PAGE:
Oh wait a minute, I forgot a nightcap before bed. Mr. Koko, my guide brought along some of his famous home-made rice wine he insisted I try.

We walked for about an hour into the forest and jungle before we finally found a place to wait for the singing calls of the gibbon.

All gibbon species produce loud singing calls that can last as long as 30 minutes. The male instigates the singing usually in the early morning from the high tree branches of the forest or jungle. Singing is used as a way to bond as a family unit, for mate pair bonding, defense and other purposes.

Hearing the first calls and making our way through the jungle was a totally exhilarating experience. The ranger and guides that were with us had no problem finding the family we were trying to spot that morning. We could also hear other gibbons in the distance. The jungle felt like a huge opera house full of gibbons.

We finally found ourselves directly under the trees where the family unit was located. As they had just started their singing they were high up in the trees and extremely hard to view at this point.

We were accompanied by Navon Hon a master of science in ecology and biodiversity who was born in Banlung, Cambodia. He was with us to continue his studies of the northern yellow-cheeked gibbon and shared with us the species main food source here.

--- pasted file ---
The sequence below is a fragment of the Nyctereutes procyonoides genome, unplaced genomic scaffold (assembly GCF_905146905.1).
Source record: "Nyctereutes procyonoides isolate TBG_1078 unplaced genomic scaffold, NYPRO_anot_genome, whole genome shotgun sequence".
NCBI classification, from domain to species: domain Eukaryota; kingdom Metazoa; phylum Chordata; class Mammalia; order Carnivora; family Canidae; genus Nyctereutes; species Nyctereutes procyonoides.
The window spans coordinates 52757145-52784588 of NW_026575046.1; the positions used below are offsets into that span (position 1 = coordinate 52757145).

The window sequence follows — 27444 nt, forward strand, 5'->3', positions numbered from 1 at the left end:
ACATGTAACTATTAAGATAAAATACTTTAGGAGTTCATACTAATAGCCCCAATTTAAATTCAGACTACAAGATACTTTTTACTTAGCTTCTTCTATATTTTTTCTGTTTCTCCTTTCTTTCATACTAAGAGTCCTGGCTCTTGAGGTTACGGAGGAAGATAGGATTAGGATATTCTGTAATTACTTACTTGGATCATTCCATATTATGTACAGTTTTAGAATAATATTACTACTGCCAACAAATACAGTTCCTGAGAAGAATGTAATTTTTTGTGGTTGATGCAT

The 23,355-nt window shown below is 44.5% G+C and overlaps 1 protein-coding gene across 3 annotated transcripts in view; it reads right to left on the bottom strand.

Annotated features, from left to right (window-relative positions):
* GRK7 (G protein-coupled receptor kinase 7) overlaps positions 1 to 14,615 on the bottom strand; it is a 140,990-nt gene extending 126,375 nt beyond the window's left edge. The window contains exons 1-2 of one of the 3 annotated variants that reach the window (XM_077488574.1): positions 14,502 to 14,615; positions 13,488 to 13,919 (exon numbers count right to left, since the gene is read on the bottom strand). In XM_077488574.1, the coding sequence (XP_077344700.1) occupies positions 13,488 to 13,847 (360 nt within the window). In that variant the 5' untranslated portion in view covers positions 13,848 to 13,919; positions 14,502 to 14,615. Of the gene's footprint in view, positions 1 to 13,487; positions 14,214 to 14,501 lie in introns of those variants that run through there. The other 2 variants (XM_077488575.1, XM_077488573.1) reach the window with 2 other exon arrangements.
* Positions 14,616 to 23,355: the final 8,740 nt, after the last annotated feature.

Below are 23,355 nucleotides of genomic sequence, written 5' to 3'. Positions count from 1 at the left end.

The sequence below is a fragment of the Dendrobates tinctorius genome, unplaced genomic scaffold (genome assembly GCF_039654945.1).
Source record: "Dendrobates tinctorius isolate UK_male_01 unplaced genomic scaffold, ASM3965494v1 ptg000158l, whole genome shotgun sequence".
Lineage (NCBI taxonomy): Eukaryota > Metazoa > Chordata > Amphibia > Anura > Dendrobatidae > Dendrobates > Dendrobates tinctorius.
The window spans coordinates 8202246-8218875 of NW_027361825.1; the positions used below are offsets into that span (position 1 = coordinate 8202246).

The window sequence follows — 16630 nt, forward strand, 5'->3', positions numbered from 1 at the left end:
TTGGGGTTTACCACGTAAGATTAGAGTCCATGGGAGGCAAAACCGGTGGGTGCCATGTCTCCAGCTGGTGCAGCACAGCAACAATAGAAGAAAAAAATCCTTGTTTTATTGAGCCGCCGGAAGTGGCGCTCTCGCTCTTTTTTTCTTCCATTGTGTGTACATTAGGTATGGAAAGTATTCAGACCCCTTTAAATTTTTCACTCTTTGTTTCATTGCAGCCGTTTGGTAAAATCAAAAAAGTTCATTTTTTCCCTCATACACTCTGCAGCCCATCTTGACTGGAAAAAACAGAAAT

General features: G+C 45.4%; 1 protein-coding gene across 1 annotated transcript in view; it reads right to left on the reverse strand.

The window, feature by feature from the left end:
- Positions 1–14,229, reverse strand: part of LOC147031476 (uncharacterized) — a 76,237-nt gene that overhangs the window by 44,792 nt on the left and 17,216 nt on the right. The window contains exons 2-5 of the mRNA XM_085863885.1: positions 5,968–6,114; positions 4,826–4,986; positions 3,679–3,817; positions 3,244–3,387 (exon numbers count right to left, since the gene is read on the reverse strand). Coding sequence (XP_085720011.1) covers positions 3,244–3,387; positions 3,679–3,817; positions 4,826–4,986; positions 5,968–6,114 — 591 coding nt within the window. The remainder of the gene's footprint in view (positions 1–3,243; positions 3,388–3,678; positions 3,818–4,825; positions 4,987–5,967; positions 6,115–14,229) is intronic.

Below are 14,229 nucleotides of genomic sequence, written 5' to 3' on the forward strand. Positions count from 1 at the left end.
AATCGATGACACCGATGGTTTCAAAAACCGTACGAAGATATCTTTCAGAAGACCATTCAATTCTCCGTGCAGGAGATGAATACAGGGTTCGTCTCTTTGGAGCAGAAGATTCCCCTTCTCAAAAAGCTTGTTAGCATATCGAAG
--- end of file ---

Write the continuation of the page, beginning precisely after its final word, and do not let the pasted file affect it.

After their morning singing calls the gibbons started their sourcing of food climbing down from the higher branches. This was the first male we were able to spot.

It was the beginning of an absolutely amazing spectacle of their agility- swinging from branch to branch at breathtaking speeds. I was in awe enjoying the moment while capturing these images.

Sometimes when a gibbon swings, it’s wrist will naturally dislocate until it’s finished it’s swing. A mechanical function of the gibbon’s anatomy. It’s wrist operates like a ball and socket joint. It’s movement through the trees is impressive and inspiring.

At birth all northern yellow cheeked gibbon are blond in color. The male species coat will eventually turn black, with blond marks on the cheeks. Females remain blond in color. This one, though hard to see, was carrying a baby.

Female northern yellow-cheeked gibbon with baby near Veun Sai, Cambodia

Female northern yellow-cheeked gibbon with baby near Veun Sai, Cambodia

I asked Navon who is studying this species of the gibbon family why it’s so important to protect and support this habitat, how long it took to habituate the gibbon families in the area and why the Gibbon Project is a great way you can help to protect the species and sustain the surrounding local communities.

I asked Navon what happens to the money raised from the Gibbon Project?

This was one of the most exciting wildlife encounters I’ve ever experienced. Rising early, trekking into the jungle in the dark, waiting for the first morning singing calls, then running through the trees while watching the gibbon family swing at high speeds from branch to branch. To be so close to the natural habits and movements of the gibbon was absolutely thrilling and one of my most memorable experiences in Cambodia.

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That’s it for this episode. Thanks so much for joining me. Until next time this is John Saboe. Safe travels, and Namaste.